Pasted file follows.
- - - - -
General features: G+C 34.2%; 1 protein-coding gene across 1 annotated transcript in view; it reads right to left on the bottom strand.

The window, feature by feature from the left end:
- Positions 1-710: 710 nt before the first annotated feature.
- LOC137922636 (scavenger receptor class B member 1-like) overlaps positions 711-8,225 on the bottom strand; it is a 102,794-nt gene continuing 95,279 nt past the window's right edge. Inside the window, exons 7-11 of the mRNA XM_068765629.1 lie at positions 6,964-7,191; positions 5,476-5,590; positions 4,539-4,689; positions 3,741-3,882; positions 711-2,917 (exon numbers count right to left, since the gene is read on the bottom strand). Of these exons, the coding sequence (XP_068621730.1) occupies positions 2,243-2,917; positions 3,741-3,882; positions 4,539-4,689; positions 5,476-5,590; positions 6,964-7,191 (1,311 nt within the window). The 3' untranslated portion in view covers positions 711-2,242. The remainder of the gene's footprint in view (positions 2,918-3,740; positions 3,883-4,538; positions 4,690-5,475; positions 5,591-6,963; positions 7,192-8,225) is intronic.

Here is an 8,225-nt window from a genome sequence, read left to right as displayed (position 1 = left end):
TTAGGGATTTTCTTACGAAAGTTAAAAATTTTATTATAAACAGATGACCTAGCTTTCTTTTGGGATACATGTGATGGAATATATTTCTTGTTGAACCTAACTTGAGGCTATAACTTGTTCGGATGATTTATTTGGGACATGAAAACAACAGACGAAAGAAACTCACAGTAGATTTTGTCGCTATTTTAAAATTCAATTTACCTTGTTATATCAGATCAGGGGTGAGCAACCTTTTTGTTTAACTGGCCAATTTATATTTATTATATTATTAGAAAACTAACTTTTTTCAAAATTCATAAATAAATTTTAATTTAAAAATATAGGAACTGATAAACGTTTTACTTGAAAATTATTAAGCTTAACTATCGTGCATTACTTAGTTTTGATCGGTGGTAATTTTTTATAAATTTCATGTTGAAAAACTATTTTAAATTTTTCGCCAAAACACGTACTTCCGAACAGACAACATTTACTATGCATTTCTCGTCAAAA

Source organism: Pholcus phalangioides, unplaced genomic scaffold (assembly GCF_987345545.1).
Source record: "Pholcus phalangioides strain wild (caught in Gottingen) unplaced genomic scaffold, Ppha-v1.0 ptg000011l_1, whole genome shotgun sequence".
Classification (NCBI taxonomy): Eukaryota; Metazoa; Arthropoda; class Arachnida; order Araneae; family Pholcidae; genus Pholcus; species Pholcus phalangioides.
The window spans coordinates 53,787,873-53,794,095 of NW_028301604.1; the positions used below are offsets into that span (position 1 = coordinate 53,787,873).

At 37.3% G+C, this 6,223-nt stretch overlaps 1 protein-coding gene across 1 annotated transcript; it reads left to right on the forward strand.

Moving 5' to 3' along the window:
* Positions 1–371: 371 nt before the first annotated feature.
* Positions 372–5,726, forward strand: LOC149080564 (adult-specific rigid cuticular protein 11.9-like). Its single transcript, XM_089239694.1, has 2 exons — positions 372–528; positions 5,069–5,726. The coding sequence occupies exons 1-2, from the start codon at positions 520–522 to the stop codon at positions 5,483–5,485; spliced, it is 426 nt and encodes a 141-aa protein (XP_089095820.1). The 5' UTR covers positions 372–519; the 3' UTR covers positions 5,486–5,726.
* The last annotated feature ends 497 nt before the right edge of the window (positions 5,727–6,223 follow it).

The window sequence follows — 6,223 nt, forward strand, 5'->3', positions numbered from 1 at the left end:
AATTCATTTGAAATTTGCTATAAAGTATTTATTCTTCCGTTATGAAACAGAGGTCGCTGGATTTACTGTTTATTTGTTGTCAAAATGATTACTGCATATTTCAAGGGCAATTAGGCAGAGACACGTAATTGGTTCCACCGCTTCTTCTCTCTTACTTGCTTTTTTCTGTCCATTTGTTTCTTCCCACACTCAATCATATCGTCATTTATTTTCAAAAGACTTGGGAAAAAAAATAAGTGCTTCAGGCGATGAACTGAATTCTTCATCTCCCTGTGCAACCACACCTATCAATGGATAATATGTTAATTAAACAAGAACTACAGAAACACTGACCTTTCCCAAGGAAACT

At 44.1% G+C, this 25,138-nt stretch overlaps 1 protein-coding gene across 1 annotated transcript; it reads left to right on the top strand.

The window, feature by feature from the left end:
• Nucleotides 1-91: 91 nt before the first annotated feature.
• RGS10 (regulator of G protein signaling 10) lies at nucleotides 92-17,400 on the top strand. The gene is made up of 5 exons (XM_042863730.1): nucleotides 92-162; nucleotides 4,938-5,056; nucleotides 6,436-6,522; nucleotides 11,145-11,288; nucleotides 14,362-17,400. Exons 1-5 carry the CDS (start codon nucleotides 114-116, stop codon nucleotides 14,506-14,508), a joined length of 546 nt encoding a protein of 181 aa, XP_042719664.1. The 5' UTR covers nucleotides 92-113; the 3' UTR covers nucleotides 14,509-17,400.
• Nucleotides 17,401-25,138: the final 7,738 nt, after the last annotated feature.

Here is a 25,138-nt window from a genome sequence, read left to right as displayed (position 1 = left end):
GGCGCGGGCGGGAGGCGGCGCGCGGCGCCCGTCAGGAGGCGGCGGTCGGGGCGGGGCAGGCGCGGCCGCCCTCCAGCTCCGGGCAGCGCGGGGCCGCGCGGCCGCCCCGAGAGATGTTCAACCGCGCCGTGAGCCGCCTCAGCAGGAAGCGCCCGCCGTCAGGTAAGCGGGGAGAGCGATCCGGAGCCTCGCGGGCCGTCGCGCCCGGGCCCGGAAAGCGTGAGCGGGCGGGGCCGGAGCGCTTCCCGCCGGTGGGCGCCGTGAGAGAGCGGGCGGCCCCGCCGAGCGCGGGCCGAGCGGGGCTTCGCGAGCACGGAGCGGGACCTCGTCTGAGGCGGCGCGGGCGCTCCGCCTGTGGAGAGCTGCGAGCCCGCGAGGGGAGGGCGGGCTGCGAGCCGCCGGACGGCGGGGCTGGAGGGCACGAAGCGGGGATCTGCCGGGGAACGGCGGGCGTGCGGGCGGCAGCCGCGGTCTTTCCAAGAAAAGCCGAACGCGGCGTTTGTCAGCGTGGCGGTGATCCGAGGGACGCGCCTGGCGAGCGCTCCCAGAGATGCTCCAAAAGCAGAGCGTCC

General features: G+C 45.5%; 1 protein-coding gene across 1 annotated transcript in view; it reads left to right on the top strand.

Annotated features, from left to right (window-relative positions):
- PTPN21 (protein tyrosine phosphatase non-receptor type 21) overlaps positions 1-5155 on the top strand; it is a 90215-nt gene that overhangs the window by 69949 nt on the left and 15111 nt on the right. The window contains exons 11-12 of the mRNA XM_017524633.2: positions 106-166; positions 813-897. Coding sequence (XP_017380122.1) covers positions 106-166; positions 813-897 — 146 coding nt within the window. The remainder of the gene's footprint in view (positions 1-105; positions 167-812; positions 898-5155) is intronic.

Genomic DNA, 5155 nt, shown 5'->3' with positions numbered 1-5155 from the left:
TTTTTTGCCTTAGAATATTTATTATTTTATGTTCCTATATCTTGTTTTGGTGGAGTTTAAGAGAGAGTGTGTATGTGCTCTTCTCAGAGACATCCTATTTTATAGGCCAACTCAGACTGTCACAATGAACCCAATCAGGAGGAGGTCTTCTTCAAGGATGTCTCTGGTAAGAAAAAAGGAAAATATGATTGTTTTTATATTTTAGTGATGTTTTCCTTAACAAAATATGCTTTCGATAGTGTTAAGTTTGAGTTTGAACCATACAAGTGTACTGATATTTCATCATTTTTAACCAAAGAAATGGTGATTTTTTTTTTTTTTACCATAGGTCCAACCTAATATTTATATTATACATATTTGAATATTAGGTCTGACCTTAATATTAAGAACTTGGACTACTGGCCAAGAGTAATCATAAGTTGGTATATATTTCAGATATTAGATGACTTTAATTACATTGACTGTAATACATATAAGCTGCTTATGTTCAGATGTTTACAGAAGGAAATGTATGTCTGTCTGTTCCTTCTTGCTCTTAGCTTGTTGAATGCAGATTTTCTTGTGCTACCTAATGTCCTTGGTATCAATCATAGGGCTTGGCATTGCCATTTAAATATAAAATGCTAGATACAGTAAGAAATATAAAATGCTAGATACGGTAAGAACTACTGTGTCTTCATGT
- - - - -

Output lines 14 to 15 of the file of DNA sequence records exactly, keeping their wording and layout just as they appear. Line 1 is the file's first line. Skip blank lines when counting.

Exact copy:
* Positions 372–5,726, forward strand: LOC149080564 (adult-specific rigid cuticular protein 11.9-like). Its single transcript, XM_089239694.1, has 2 exons — positions 372–528; positions 5,069–5,726. The coding sequence occupies exons 1-2, from the start codon at positions 520–522 to the stop codon at positions 5,483–5,485; spliced, it is 426 nt and encodes a 141-aa protein (XP_089095820.1). The 5' UTR covers positions 372–519; the 3' UTR covers positions 5,486–5,726.
* The last annotated feature ends 497 nt before the right edge of the window (positions 5,727–6,223 follow it).